When it comes to mask annoyances, you probably never thought stink-to-high-heaven breath would be on the top of your list. But more than 80 million people suffer from chronic halitosis, according to the Academy of General Dentistry, a condition you may not normally be able to sniff out on your own.
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"Masks that cover the mouth and nose create a closed or contained air pocket, which collects our breath and reintroduces any odors back into the nose," explains Gregory Levitin, MD, an otolaryngologist at New York Eye and Ear Infirmary of Mount Sinai in New York City.
Not to mention, if you've previously only had mild bad breath, chronic mask wearing can make it worse.
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"When you wear a mask, you tend to breathe through your mouth instead of your nose," says Paul Koshgerian, DMD, MD, an oral surgeon and dentist at Oral Surgery & Dental Implant Specialists of San Diego. "That can lead to a decrease in saliva production, and saliva helps to maintain a healthy balance in our mouths, cleaning our teeth and helping fight bad bacteria. When that balance is disrupted, it can result in bad breath."
Here's how to handle your halitosis.
1. Stay on Top of Your Teeth
Thanks to social distancing and work from home, many of us have put personal hygiene on the back burner. But if you're not taking care of your pearly whites, it encourages the growth of the bad breath-causing bacteria that naturally live in your mouth, Dr. Koshgerian says.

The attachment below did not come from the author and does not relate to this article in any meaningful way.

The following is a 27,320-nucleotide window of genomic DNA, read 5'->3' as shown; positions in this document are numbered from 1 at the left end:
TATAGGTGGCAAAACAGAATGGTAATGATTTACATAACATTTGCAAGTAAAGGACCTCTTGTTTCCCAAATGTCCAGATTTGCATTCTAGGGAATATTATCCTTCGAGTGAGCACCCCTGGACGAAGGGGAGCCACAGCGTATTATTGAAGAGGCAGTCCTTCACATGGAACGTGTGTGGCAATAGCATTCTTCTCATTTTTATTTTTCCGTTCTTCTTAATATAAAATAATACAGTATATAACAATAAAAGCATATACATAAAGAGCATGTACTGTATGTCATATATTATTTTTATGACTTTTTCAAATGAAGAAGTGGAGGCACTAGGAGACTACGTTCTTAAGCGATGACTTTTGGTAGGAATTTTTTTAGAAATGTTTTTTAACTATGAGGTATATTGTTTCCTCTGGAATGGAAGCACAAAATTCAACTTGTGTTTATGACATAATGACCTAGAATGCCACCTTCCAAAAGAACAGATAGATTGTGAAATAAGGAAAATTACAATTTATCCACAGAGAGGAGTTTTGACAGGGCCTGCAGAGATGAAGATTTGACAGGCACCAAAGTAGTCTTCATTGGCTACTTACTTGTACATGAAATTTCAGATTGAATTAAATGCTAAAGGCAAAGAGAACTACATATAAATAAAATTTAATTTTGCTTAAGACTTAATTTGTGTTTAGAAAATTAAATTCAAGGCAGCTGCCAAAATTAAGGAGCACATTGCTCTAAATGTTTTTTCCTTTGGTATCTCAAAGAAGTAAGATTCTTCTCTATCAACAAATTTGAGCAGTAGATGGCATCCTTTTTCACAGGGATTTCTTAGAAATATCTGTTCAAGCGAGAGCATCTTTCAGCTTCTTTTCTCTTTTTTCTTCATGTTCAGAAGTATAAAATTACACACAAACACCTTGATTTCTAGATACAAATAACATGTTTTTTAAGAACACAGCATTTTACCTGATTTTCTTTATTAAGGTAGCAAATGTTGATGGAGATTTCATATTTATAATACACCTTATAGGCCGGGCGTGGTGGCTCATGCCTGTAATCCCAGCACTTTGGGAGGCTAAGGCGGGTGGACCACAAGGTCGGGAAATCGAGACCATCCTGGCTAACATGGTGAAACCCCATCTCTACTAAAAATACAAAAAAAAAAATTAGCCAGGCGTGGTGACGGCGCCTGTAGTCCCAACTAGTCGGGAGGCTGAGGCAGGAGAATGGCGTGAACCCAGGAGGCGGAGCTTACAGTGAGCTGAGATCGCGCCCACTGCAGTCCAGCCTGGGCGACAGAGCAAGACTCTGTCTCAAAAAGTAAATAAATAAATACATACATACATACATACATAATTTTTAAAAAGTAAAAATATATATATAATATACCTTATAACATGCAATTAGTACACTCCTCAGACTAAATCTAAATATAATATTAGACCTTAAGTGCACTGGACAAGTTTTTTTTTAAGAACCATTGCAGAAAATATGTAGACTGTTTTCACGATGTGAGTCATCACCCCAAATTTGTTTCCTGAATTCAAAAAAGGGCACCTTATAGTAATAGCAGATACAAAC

Brush twice a day with a fluoride-containing toothpaste and clean between your teeth daily with floss. Brush your tongue, too, to remove bacteria that contributes to stinky odors, including the back of the tongue, where most of these bacteria are found.
Over-the-counter mouthwashes can help, too, but look for ones that actually contain an antibacterial ingredient like cetylpyridinium chloride, such as Crest Pro-Health Multi-Protection or Colgate Total Pro-Shield.
2. Check Your Diet
Foods such as garlic and onions can cause foul breath because, even once they're digested, the chemicals that cause their odor are absorbed into your bloodstream and from there into your lungs, where they are exhaled, according to the American Dental Association.
High-protein diets are also associated with bad breath, since they force you into ketosis, a condition where your body begins to burn fat cells for energy. This creates waste products called ketones, which your body gets rid of through your urine and breath.
3. Deal With Dry Mouth
It's important to stay well-hydrated, since that can help keep your mouth moist and avoid an overgrowth of bacteria, says Dr. Levitin. While there's no magic number, try to always keep either water or sugarless drinks on hand that you can sip frequently, and don't overdo it on the caffeine, which also can dry out your mouth, according to the American Dental Association.
It's also a good idea to chew sugar-free gum or suck sugar-free hard candies to stimulate the flow of saliva, adds Dr. Koshgerian.